The direct mail list business – A primer for general management

Since last September, we’ve discussed printing, merchandise and catalog creative execution. Over the next few weeks, I’ll serve up some suggestions and insights regarding the list side of the catalog business.

Always remember, the 40/40/20 rule of direct marketing states that list selection can impact 40 percent of your direct marketing efforts. 

For starters, you’re probably paying WAY too much attention to your merchandise and creative efforts! That’s O.K., it’s only natural. You’re a merchant in a product driven company and you want your products and your brand image to represent the sum of your hard work. Besides, your products and image are the calling card for your business, right? 

But as I’ve said before, don’t yourself as a product-driven company. Start focusing on matching up the right lists to the right offering — not one before the other, but in concert with each other.

Your job as a direct marketer is to put the puzzle pieces in the right place regarding the list choices you make. But it can be much more complicated than that.

Let’s take a look at lists in general for a minute. There are many different lists on the market and many different list brokers you can choose from. 

Simply put, lists are either two things, customers or prospects. They are made up of people with some sort of affinity to each other. Usually the glue that holds the names on a list together represents certain demographic, psychographic, social or behavioral factors.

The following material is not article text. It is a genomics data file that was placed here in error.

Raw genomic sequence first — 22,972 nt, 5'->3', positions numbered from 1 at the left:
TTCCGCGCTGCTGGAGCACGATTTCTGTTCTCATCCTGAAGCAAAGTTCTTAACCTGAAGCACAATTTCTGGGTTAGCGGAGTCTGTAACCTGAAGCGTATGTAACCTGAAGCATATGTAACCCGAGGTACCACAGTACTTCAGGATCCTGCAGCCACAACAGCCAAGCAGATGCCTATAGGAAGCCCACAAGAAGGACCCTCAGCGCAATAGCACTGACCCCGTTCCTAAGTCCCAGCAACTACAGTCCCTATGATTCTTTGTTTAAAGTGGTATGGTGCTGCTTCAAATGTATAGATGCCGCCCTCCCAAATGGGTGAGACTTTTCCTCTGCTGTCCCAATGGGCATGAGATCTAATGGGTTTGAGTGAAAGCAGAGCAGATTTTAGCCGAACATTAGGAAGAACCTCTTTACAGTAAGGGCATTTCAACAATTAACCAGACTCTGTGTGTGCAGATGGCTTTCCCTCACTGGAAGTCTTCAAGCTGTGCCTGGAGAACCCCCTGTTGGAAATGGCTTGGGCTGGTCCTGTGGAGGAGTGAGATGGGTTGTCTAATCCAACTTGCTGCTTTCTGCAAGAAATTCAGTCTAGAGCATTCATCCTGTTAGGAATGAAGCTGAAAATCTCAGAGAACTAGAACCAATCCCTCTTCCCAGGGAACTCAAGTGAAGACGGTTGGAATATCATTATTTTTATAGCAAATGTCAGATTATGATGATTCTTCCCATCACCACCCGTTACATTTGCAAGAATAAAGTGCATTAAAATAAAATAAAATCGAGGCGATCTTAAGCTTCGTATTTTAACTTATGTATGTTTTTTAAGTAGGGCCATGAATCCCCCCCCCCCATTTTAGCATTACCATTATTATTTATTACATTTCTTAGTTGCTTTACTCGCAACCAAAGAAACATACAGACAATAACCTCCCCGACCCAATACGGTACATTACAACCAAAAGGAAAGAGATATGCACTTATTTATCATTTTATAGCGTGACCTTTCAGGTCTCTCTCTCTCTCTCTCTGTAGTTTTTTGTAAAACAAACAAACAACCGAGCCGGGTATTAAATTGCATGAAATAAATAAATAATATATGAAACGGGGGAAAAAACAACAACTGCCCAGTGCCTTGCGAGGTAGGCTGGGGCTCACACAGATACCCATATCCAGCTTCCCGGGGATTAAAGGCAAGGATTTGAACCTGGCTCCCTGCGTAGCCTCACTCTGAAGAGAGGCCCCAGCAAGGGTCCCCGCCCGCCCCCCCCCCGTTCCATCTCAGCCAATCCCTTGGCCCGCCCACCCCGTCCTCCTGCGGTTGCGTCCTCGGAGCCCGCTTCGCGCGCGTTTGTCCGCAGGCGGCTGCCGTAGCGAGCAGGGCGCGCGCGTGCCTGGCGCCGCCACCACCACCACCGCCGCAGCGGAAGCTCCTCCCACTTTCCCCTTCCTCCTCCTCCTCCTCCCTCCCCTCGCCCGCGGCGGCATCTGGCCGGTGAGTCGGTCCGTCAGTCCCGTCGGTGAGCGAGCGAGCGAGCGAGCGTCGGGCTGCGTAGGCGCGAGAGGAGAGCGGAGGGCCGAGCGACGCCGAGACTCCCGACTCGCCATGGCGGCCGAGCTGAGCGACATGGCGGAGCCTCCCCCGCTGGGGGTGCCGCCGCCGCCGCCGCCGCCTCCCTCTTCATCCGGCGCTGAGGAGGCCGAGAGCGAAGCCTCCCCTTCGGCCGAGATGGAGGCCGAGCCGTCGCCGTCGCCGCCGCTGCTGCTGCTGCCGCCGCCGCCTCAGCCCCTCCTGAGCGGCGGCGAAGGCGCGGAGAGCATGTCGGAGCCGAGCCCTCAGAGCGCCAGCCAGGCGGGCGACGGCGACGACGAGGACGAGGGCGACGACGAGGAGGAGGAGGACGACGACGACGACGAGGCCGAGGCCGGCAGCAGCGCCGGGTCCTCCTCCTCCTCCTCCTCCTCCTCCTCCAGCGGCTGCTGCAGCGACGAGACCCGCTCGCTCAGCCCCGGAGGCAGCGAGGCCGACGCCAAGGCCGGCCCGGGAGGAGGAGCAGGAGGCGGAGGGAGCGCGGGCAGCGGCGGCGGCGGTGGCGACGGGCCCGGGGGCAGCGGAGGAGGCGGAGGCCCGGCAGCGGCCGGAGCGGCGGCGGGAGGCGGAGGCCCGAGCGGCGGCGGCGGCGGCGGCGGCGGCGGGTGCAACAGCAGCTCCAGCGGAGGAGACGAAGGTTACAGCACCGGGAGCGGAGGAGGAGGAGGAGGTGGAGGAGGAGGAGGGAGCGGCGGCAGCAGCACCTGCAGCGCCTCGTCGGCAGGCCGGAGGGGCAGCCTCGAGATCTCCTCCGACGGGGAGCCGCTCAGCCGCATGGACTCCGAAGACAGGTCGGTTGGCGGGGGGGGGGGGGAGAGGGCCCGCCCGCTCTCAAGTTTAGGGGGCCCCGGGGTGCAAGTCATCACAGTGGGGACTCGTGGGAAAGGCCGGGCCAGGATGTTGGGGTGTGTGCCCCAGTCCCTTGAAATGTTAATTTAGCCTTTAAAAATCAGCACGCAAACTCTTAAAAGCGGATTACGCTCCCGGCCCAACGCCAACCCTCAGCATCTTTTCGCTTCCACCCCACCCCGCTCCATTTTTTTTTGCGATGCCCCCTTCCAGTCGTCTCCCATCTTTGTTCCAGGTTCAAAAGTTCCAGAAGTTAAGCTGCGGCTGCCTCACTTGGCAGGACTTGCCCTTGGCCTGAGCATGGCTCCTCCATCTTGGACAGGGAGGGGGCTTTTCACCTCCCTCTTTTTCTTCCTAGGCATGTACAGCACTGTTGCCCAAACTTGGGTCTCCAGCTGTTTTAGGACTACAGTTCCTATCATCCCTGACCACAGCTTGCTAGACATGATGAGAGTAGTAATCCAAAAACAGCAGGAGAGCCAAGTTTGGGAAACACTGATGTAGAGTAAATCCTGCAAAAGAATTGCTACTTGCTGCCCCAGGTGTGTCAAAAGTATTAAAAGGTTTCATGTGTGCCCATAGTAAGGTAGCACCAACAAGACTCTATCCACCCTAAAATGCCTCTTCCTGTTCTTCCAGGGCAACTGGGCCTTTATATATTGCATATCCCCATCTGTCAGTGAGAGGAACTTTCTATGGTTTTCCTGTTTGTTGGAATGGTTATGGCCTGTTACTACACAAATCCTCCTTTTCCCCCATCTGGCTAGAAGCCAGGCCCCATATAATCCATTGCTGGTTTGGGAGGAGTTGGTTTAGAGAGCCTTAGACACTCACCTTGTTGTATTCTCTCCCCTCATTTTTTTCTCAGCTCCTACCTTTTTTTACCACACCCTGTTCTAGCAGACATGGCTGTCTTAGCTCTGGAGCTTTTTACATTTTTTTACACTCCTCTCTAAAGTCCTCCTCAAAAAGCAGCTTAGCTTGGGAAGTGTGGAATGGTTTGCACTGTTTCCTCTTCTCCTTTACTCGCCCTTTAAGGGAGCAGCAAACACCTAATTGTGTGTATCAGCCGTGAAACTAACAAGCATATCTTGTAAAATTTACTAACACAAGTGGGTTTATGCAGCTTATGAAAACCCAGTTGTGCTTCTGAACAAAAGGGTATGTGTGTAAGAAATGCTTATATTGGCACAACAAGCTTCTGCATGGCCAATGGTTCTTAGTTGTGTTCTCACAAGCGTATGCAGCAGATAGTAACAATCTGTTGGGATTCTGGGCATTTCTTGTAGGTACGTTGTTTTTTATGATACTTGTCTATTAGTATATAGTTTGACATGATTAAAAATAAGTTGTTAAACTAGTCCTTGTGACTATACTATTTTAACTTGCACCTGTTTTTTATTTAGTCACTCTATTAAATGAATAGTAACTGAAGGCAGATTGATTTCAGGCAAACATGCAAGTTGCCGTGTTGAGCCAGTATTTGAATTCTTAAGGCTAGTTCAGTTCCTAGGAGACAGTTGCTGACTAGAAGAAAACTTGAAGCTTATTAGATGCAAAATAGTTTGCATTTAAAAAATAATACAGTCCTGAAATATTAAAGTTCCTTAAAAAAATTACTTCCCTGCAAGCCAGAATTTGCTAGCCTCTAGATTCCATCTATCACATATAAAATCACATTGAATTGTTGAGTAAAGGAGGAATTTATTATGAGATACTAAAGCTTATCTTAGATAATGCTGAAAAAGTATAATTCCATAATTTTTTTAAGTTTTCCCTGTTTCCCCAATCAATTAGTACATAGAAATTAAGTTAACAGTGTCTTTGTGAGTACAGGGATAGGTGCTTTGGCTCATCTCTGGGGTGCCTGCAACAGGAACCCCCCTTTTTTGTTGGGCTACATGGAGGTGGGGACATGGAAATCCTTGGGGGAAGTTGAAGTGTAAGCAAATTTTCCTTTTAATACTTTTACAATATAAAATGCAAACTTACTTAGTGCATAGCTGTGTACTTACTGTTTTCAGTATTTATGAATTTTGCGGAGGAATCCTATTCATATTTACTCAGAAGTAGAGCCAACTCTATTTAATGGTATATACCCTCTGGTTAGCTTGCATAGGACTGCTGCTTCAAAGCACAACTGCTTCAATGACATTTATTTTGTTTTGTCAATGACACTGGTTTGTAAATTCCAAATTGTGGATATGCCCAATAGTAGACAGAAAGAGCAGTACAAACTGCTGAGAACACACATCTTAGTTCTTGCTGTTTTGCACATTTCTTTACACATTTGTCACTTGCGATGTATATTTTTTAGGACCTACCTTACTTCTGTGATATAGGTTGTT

Three Kinds of Lists

The basic three kinds of lists you can choose for your marketing efforts are the following:

• House lists: your own customers and prospects already in your database

• Response lists: lists of people who’ve responded to a specific offer (eg: catalog buyers)

• Compiled lists: people who came from a source like compiling from a phone book or public records etc.

The closer you stick with product offering’s affinity, the better for your results. For instance, your house list will always yield the best response. If you’re a consumer mail order cataloger, stay away from compiled lists and stick with response lists unless you have such a small list that you’ve exhausted all possible names of mail order buyers. From a product affinity perspective, the response list that most closely resembles your customers will most often return the best response rate. 

If you are a B-to-B marketer, then you may want to delve into the compiled list world.

Why? Stay tuned to my upcoming blogs, and I’ll explain why B-to-B and B-to-C catalog marketing efforts have very different list demands. We’ll also look in to some basics on list brokers and how to choose the right one, as well as other list concepts like circulation planning, RFM analysis, catalog co-op databases and models in the coming weeks.

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